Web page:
The Overtime Elite league proposes that providing a salary and a focus toward a pro career might be more appealing than college basketball’s biggest programs.
A new basketball league backed by a sports media company is entering the intensifying debate over whether student athletes should be paid, by starting a new venture offering high school basketball players $100,000 salaries to skip college.
The league, Overtime Elite, formed under the auspices of the sports media company Overtime, would compete directly with the N.C.A.A. for the nation’s top high school boys by employing about 30 of them, who would circumvent the behemoth of college sports.
Overtime will offer each athlete, some as young as 16, a minimum of $100,000 annually, as well as a signing bonus and a small number of shares in Overtime’s larger business. The company will also provide health and disability insurance, and set aside $100,000 in college scholarship money for each player — in case any decide not to pursue basketball professionally.
The trade-off is major: The players who accept the deal will forfeit their ability to play high school or college basketball.
“People have been saying things need to change, and we are the ones changing it,” said Dan Porter, the chief executive of Overtime.
Overtime is diving into an argument that has roiled American sports for generations — whether it’s appropriate for pro sports leagues to lure young athletes out of high school and college with big checks, or for colleges to exploit the talents of athletes for big money without compensating them beyond attendance costs.
Since the 2006 draft, players have not been able to go directly to the N.B.A. after high school — they do not become eligible to be drafted until the year they turn 19 or at least one N.B.A. season after their high school graduation year.
For decades, the N.C.A.A.’s rules on amateurism, now under challenge in courts and in state legislatures, have held back a swell of money from flooding toward young elite athletes. The system has always had fissures, and they have grown in recent years as federal and state lawmakers and the N.C.A.A. have considered some changes to let athletes earn some more money.
You may not have ever heard of Overtime — especially if you are, say, over 30 — but if you are a sports fan you have almost certainly seen its videos.
If a crazy highlight or moment from a high school game floated across one of your social media feeds, it was probably filmed by Overtime. If you saw any dunks from Zion Williamson before he played for Duke, they were probably filmed by Overtime. The company says its videos are viewed almost two billion times each month.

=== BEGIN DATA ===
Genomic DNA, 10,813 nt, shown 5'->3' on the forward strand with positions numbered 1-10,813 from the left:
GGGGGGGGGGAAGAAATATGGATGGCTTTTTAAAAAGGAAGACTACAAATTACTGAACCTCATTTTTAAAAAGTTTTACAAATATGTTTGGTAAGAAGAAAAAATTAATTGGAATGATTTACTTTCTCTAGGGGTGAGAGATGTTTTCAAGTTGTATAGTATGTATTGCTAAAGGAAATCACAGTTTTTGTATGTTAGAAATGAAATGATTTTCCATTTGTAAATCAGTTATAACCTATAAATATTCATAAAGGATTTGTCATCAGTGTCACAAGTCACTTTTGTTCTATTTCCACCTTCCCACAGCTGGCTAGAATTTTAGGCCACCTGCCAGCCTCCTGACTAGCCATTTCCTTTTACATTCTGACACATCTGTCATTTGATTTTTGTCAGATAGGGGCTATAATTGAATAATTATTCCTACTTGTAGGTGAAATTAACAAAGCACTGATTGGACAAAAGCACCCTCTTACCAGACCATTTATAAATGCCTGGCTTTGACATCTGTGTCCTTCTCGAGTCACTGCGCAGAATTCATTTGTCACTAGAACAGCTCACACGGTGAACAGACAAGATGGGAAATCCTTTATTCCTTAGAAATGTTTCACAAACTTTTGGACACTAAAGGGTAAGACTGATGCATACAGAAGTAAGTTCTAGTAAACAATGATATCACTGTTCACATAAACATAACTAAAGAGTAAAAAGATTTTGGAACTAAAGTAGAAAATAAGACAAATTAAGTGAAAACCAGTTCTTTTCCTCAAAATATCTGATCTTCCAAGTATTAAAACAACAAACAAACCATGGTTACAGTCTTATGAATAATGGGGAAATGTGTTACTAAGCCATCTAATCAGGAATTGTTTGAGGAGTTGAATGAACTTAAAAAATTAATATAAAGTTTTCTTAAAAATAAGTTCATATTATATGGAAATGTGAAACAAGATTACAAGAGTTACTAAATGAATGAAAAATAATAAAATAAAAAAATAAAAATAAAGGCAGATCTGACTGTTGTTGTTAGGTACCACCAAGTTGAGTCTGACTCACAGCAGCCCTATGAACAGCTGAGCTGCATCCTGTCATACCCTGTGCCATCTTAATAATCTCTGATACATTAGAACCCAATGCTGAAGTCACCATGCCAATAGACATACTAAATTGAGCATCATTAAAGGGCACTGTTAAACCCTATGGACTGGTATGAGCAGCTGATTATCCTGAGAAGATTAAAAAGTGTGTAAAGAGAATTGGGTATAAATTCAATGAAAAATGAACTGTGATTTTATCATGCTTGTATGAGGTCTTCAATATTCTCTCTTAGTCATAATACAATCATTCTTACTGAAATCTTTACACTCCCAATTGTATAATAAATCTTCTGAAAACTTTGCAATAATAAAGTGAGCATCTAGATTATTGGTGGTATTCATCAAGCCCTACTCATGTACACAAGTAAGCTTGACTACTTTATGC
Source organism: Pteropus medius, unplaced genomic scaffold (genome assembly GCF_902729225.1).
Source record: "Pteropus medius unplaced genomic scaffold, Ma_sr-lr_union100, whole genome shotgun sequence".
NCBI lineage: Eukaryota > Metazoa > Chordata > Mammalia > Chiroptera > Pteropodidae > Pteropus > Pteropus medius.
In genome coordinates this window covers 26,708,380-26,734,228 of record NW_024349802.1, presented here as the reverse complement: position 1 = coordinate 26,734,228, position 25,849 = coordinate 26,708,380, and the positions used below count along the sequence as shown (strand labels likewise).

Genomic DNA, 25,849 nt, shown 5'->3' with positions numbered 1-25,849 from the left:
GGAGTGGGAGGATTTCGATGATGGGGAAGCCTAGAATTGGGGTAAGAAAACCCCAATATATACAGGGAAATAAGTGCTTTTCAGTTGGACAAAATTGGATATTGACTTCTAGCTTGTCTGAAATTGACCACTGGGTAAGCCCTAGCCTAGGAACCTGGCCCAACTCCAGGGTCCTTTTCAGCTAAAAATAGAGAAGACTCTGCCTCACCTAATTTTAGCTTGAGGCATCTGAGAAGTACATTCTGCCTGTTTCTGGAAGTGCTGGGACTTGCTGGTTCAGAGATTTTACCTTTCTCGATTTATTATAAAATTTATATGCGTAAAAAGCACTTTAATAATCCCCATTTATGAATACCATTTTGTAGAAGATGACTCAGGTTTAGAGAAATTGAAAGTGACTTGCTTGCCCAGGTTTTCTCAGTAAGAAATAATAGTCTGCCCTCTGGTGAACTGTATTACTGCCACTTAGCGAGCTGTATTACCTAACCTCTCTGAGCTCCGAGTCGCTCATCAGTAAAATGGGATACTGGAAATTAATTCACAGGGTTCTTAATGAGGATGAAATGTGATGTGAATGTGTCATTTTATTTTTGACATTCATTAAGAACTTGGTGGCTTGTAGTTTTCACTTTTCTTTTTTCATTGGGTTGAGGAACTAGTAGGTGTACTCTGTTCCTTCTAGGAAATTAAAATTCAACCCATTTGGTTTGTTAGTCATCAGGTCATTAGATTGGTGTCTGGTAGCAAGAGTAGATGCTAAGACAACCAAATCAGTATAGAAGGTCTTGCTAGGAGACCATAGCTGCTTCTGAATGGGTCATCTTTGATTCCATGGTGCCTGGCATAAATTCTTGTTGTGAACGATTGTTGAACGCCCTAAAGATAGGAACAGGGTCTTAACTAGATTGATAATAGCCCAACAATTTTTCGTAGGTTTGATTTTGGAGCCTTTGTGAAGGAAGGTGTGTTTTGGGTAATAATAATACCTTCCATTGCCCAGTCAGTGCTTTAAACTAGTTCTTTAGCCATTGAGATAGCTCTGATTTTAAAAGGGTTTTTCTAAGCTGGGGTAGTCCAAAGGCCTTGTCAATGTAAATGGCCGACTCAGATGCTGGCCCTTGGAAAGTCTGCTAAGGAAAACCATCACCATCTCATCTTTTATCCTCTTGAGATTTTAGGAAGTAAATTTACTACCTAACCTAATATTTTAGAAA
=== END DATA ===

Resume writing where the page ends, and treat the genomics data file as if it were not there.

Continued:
Overtime, which was founded in 2016 and got an early investment from David Stern, the former N.B.A. commissioner, has made connections with young prospects by building its presence in high school gyms across the country, where filming rights are essentially free and the competition not nearly the same as the ever-shifting battle among media behemoths to televise college and professional sports.
Overtime’s videographers are recognized by the players. Laurence Marsach, more commonly known as Overtime Larry and the host of many Overtime videos, is highly popular among fans of youth basketball. The Overtime “O” logo is a stamp of approval online, with teens and tweens even throwing it up in the background of their videos.
The new league, Overtime Elite, most resembles soccer academies in Europe and elsewhere. The players, and possibly their families, will move to one city — Overtime says it is selecting between two choices — to live and train together. Overtime will hire education staffers to teach the athletes and help them get high school diplomas. A basketball operations division will include coaches and trainers and will be led by Brandon Williams, the former N.B.A. player who was also previously a front office executive for the Philadelphia 76ers and Sacramento Kings. The commissioner is Aaron Ryan, a former longtime N.B.A. league office executive.
No players have been signed yet — so as not to ruin their eligibility during the current high school basketball season. But Porter and Zack Weiner, Overtime’s president, are confident that many of the top players ages 16-18 will join.
“We think our system will be amazing for their basketball development,” Weiner said. “Will every single player make the N.B.A.? Maybe not every single one of them, but the large majority will become professionals.”